If a bona fide jerk calls you a jerk, does that make you the opposite of a jerk, or are you a jerk squared?
In the same manner, if a stoner calls you boring, what does that mean, exactly? You've got this guy who uses a drug that clouds his mind, dulls his coordination and slurs his speech, and he's going to call somebody else "boring." I don't get it.
I realize that writing for an "alternative" paper suggests that one would ascribe to certain "acceptable" points of view—drugs are good; cops are bad; vegetarians are healthy. Sorry to disappoint. I also know that when writing about marijuana, unless one gushes about its ability to do whatever it does, one is going to get slammed for not being hip enough.
Last week, I wrote about how the marijuana-legalization movement appears to be gaining traction around the country. I've always thought that using drugs was stupid, and I reiterated that point. The response was mostly predictable.
One guy took me to task for quoting Denis Leary, who, shall we say, borrowed liberally from the late Bill Hicks. All stand-up comedy is derivative, if not downright incestuous. Robin Williams was the new Jonathan Winters. Even my (and most everybody else's) favorite, Richard Pryor, used Redd Foxx's act as a jumping-off point.
What got me is that the person who posted it was called "McLovin." That's always funny.
My least-favorite comment was from a guy who quoted my line about drugs being stupid and then added, "and I am SURE you get a lot of party invitations ... ahahahahaha!"
How does one respond to someone who misspells "ha ha"? Come on, dude. It's a two-letter word! Sound it out.
As a matter of fact, I do get invited to parties. Not so much for my witty repartee, but rather for my ability to drive drunk-ass people home without other motorists having to fear for their lives. But I generally don't go to such parties, because only a really small percentage of drinkers get more interesting as the night goes along.
I never go to marijuana-smoking gatherings. (You can't really call such things "parties," because that word suggests a certain energy level.) That stuff is still illegal, and I have yet to meet even one stoner who gets more interesting as time drags forward.
One guy wrote me a nice e-mail, suggesting that I had adopted a holier-than-thou stance, and then calling me a "prig." I've been called that word before, without the "r" in it, and I've been called a different word that starts with the same first three letters, but never a prig.
I swear I don't consider myself holier than thou. I'm just different than thou. But when I point that out, stoners get all defensive. Well, their moment to show me and everybody else what's up may be on the horizon. On the ballot in California this fall is a ballot initiative that would legalize marijuana in the state.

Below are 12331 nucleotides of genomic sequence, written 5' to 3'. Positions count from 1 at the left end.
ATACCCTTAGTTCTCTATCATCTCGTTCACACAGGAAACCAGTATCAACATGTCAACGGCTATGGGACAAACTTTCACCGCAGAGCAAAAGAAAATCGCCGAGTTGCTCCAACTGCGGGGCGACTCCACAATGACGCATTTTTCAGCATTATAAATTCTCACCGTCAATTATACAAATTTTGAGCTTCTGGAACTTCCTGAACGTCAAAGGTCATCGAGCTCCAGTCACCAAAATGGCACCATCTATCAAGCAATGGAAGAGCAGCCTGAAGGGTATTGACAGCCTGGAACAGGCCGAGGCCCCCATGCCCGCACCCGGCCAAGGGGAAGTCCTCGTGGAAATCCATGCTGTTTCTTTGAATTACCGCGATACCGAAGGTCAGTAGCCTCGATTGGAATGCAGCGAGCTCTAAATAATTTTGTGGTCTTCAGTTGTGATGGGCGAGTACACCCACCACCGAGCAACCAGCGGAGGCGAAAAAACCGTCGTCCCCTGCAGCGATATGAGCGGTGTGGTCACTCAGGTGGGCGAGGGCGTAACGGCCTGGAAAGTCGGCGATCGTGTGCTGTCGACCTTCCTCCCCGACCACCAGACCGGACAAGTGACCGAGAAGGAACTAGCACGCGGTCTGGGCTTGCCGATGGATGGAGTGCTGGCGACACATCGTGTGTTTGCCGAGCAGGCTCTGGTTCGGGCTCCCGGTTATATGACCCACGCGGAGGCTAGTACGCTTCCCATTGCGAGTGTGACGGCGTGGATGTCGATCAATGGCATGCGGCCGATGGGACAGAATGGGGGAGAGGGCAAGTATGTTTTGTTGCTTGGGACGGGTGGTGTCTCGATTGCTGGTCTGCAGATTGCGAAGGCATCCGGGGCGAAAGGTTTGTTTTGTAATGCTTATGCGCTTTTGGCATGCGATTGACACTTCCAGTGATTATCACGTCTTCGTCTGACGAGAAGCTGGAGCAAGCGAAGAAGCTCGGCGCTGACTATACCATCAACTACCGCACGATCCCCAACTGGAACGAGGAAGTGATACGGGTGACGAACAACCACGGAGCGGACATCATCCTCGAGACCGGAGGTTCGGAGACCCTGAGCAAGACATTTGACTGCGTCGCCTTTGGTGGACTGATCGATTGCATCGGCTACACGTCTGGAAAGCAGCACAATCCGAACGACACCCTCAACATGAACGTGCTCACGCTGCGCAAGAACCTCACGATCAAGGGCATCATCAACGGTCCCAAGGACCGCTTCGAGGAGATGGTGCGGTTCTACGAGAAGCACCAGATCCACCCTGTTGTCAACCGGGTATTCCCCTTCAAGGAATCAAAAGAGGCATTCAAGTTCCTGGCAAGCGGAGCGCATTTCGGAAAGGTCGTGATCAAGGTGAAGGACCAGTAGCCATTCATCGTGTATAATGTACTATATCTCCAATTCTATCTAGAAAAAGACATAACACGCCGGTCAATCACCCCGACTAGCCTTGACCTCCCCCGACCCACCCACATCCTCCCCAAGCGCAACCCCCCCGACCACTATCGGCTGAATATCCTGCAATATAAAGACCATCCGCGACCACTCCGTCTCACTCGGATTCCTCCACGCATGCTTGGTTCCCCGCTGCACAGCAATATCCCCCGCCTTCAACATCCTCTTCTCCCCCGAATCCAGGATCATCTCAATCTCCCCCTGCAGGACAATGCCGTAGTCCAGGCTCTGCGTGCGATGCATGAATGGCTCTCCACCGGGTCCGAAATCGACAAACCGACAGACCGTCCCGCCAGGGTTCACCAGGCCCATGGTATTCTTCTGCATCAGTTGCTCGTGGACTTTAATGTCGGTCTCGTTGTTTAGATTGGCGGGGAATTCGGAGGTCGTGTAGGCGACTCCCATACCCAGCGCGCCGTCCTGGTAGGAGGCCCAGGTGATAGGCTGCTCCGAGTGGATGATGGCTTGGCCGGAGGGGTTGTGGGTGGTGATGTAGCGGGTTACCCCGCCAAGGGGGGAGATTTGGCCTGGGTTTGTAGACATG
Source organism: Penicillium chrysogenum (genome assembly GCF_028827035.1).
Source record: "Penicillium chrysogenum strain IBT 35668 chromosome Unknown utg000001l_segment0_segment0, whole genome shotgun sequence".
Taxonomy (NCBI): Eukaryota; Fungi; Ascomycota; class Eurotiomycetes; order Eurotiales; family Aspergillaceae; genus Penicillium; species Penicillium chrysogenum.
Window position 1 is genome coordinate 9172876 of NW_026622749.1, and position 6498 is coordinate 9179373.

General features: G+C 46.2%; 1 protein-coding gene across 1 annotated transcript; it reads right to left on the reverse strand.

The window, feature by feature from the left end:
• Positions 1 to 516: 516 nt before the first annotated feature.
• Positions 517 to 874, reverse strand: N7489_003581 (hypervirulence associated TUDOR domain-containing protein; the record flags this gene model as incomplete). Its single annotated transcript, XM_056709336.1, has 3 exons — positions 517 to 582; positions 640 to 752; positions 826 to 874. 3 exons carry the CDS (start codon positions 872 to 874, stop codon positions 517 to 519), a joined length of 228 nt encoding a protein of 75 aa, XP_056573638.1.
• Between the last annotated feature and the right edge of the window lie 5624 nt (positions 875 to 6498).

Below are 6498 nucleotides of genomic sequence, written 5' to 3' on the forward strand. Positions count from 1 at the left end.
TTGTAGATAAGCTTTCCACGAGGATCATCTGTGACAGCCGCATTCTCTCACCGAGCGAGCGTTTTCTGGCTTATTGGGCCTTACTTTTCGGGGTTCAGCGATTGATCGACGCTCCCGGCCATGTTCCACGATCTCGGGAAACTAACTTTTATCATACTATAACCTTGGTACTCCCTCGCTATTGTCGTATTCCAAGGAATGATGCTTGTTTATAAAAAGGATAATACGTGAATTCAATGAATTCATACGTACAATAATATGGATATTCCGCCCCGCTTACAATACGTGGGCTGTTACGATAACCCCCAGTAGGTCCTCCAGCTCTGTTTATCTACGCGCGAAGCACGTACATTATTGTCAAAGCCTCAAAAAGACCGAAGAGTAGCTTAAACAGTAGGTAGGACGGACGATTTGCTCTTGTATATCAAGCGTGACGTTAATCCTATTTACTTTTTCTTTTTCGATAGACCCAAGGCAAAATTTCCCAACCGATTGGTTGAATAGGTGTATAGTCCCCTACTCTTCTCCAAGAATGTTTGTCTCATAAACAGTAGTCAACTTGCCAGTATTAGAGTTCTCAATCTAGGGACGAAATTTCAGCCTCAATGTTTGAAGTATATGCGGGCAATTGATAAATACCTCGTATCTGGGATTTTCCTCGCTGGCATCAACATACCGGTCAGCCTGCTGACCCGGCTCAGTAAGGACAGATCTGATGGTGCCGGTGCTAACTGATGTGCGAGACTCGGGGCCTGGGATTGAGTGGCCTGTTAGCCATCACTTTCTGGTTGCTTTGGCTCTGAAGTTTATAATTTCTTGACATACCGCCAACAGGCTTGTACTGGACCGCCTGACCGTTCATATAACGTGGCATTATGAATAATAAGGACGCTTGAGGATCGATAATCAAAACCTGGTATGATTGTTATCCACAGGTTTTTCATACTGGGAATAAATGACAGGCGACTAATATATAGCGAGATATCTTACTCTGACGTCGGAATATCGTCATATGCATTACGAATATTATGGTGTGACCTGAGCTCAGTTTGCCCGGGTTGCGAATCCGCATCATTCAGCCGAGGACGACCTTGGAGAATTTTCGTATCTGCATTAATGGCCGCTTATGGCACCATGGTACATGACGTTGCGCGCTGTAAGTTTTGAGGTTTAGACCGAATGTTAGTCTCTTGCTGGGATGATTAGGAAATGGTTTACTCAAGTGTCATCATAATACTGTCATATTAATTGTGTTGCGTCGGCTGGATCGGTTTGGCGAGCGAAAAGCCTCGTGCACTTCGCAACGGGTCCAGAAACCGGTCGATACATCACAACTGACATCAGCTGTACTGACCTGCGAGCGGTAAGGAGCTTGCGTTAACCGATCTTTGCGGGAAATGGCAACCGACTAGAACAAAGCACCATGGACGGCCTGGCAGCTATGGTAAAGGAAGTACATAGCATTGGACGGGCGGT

Not surprisingly, supporters and opponents of the measure are already lining up and having their say. The surprise comes from the bedfellows who are joining up on each side of the issue. Law enforcement is split (albeit not evenly) on the issue. A group called LEAP (Law Enforcement Against Prohibition) argues that so much time is spent dealing with nonviolent drug offenders that there aren't enough cops to go after (in the immortal words of Gilbert Gottfried) "the people out there with chainsaws."
Much of the money that went into the signature-gathering effort came from a guy who has become wealthy selling medical marijuana in the state, but there is strong opposition in Northern California communities where much of the local economy is based on the huge profits made in the currently illegal cultivation and sale of marijuana.
Another big supporter of the measure is George Zimmer, founder and spokesperson for the Men's Wearhouse. (I always thought that guy sounded extra-mellow in those commercials.) But Jerry Brown, California's attorney general and probable Democratic gubernatorial nominee—and the most-prominent counter-culture politician in the history of that state—does not support the measure.
Passage is by no means certain. Just two years ago, there was an initiative that, if passed, would have favored treatment over jail time for drug offenders. It was voted down by an almost 60-40 margin.
Backers of the Tax Cannabis Act claim that it would not increase drug use in the state, but merely save law-enforcement time and resources. As written, the proposal would ban users from smoking marijuana in public or around minors. (Yeah, right!) It would also be a crime to possess it on school grounds and/or to drive under the influence of marijuana. (Yeah, yeah, right, right!!)
We'll see what kind of push it gets. To quote Bill Hicks: "They lie about marijuana. Tell you pot-smoking makes you unmotivated. Lie! When you're high, you can do everything you normally do, just as well. You just realize it's not worth the f---ing effort. There is a difference."
Is it just me, or does that sound like the definition of unmotivated?